Thursday, May 28, 2020

More Than Fictional Characters

*This post won’t spoil my book, but you should read it first just in case. ;)*

I went to a mediocre public school in an extremely rural part of southwestern Pennsylvania. A couple of years ago, my graduating class met in the bowling alley of a casino for our 20th reunion. 

I didn’t go. 

High school is a nightmare. Really. It’s my recurring nightmare. I can’t find my classes. I can’t work the combination lock. And my personal favorite, there’s a math class (always a math class) that I suddenly realize I’ve not been attending for months. It’s too late to drop the class. I can’t make up what I’ve missed. It’s just failure. Complete, utter, disastrous failure. 

High school was not enjoyable for me as a student. You can read all about it in the second part of ‘More Than a Bad Teacher.’ (That’s the part where multiple reviewers really started getting into the book.) Pep rallies, classes in temporary trailers, Danny... he was a real guy that tortured me during lunch. Ashleigh is mostly me when I was a teen. 

But in the first part of the book, the story is told from the mom’s perspective. And the mom is what one reviewer called ‘abrasive.’ Andy isn’t me, but she interacts with a world I experienced as a substitute paraprofessional at the local school district. This mediocre public school is in the exurbs, an hour and a half north of my alma mater, and the similarities are striking. 

Demographics, middling academics, weird emphasis on sports that hover somewhere between unsuccessful and embarrassing. 

High school football players celebrating in a hugging huddle.

I subbed in all of the buildings, but it was the middle school that gave me stories. And it was in middle school as an adult that I began to wonder why many of the teachers were so miserable. 

So I started writing ‘More Than a Bad Teacher’ as a hypothetical exploration of one teacher’s indifference. Teachers in my southwestern PA district are paid quite well, so that was off the table from the beginning. The middle school building has regular issues with mold, the gym had a bucket to catch a constant drip from the leaking roof, there were no staff bathrooms, and the teachers’ lounge was an empty classroom devoid of any color or personal touches. It was outfitted with a microwave, table and chairs, and a copy machine because no human should ever just relax for a bit. The infrastructure could make a person miserable, so that gets Andy down a little.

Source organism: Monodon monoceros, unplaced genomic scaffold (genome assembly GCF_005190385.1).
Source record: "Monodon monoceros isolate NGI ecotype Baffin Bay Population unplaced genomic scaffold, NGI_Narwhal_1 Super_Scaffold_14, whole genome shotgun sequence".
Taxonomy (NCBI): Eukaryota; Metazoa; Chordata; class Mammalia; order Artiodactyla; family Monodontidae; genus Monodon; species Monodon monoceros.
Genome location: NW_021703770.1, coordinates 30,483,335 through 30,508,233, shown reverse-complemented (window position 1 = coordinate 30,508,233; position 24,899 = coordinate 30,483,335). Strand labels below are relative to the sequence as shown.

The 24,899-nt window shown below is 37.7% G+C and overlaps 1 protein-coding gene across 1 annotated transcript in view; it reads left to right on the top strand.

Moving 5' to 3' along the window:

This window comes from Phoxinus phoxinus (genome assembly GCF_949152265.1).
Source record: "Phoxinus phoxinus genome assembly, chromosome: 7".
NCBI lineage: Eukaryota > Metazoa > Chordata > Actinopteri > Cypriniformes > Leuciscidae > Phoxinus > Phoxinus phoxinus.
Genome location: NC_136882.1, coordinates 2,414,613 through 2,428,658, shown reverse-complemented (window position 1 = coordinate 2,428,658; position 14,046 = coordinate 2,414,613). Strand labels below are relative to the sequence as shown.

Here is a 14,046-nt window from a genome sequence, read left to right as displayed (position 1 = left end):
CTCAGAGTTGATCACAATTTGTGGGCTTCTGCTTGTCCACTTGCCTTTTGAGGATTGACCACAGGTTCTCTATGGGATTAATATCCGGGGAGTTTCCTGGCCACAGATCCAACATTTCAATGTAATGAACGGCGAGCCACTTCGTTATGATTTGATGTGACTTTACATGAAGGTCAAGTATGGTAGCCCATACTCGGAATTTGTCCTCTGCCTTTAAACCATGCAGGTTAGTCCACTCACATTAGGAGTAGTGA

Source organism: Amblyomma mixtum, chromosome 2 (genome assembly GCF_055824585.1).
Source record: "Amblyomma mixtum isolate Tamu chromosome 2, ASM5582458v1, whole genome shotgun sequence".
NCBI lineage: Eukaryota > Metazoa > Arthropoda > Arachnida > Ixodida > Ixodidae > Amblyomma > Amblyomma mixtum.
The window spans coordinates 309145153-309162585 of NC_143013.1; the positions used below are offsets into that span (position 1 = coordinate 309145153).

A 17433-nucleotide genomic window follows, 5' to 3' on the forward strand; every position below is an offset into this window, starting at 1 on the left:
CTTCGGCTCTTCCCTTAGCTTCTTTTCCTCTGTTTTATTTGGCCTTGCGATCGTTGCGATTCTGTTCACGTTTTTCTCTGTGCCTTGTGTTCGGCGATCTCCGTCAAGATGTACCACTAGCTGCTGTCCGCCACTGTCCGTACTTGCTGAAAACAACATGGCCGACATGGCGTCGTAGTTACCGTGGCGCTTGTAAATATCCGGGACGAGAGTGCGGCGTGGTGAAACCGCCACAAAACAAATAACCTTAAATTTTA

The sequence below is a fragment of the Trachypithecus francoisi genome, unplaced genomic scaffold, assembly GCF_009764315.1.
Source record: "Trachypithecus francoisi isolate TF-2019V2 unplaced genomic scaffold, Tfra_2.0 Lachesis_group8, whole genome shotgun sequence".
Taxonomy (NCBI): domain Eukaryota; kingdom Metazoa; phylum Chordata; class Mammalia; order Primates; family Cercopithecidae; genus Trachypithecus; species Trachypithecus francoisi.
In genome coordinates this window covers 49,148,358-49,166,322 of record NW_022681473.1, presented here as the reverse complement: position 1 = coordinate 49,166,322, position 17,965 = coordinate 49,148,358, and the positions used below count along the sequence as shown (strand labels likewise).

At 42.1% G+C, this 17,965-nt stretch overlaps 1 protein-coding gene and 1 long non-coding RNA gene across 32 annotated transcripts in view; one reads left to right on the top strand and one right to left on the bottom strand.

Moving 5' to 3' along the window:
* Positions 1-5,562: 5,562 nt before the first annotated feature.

Her home life isn’t going well. That takes a toll. But Andy is at the point where she dehumanizes her students. She thinks they’re all little dummies. They try to talk to her and she reacts by heaving a huge sigh. Andy ignores IEPs. 

And as I wrote her life, I could imagine that Andy was desperately bored. She wasn’t engaged with the course material and her students certainly weren’t. Her authority was constantly undermined by a consultant the district hired to boost state standardized test scores. She wasn’t a bad teacher, not really. It’s just that she wasn’t supported. She needed something more than take home pay to have workplace satisfaction.

ID Badge for Substitute Paraprofessional at a School

Andy gets a jolt before the third part of the story that forces her to examine her situation. By the end of the story, she’s made great gains. The turnaround may be pollyannaish, but she’s not abrasive anymore and you can imagine her life continuing to improve. That’s what I like to think happens to her. 

But I’m still waiting for our real life public school to get that kind of jolt. We sit with a C+ grade on Niche. Niche and Great Schools aren’t perfect measures of school quality, but the grades in my area do correspond to the reputations of each district. Our teachers are paid as well as those in nearby A+ schools. It’s time to look at what resources other than teacher pay are being provided. 

I was not a teacher. But even as a substitute teacher’s aide, I felt crushed by going to work everyday having to hope the teacher’s bathroom stall was empty and that a pack of sixth graders didn’t come in to practice their makeup. And I wonder if great schools find a way to encourage and reward more creativity in the classroom. They surely attract first rate teachers, but they must also provide training and support and appreciation. And maybe a leak-free roof and mold abatement for good measure. 

There’s something wrong with our schools. It’s time for a broader conversation about what can be done to make it right.